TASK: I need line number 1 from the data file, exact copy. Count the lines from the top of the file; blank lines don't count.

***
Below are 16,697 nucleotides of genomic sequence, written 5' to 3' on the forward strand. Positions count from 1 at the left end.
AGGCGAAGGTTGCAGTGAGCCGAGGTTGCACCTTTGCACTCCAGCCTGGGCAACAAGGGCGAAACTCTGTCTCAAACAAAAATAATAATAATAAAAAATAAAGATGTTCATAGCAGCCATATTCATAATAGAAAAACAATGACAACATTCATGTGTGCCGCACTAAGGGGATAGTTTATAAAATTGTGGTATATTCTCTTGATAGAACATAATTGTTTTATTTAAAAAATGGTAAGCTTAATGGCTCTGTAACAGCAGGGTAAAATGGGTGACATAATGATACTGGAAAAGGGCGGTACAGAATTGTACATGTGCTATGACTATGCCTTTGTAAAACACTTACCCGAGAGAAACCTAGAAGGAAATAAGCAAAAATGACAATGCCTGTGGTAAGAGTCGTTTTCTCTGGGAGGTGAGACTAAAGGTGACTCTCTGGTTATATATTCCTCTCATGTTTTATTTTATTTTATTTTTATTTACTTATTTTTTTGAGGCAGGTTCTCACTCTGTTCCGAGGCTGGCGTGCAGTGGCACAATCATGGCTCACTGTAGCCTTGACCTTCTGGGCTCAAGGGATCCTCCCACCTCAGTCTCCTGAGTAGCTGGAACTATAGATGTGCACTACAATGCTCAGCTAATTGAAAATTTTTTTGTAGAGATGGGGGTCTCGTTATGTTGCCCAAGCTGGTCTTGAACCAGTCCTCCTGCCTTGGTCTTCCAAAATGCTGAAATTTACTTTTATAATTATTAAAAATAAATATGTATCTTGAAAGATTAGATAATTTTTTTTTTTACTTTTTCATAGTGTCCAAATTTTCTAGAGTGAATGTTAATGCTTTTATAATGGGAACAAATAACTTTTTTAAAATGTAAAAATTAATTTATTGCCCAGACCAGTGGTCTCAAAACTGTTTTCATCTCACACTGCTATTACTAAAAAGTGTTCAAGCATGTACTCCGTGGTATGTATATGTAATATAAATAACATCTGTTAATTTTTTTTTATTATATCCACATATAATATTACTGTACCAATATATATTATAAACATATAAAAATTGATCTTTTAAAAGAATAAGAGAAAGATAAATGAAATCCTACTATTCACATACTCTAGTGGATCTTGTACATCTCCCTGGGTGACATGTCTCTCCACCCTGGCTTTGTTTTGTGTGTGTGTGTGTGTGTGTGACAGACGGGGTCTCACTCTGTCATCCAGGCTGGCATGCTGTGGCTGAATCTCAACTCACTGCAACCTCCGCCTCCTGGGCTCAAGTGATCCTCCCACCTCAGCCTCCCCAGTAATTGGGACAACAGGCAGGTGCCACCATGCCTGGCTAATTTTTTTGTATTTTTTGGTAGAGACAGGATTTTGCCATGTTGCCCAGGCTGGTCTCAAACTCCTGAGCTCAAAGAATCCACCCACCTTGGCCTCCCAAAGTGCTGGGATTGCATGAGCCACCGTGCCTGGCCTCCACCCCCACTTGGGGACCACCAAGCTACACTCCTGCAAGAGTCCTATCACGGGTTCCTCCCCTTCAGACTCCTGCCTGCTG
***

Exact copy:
Below are 16,697 nucleotides of genomic sequence, written 5' to 3' on the forward strand. Positions count from 1 at the left end.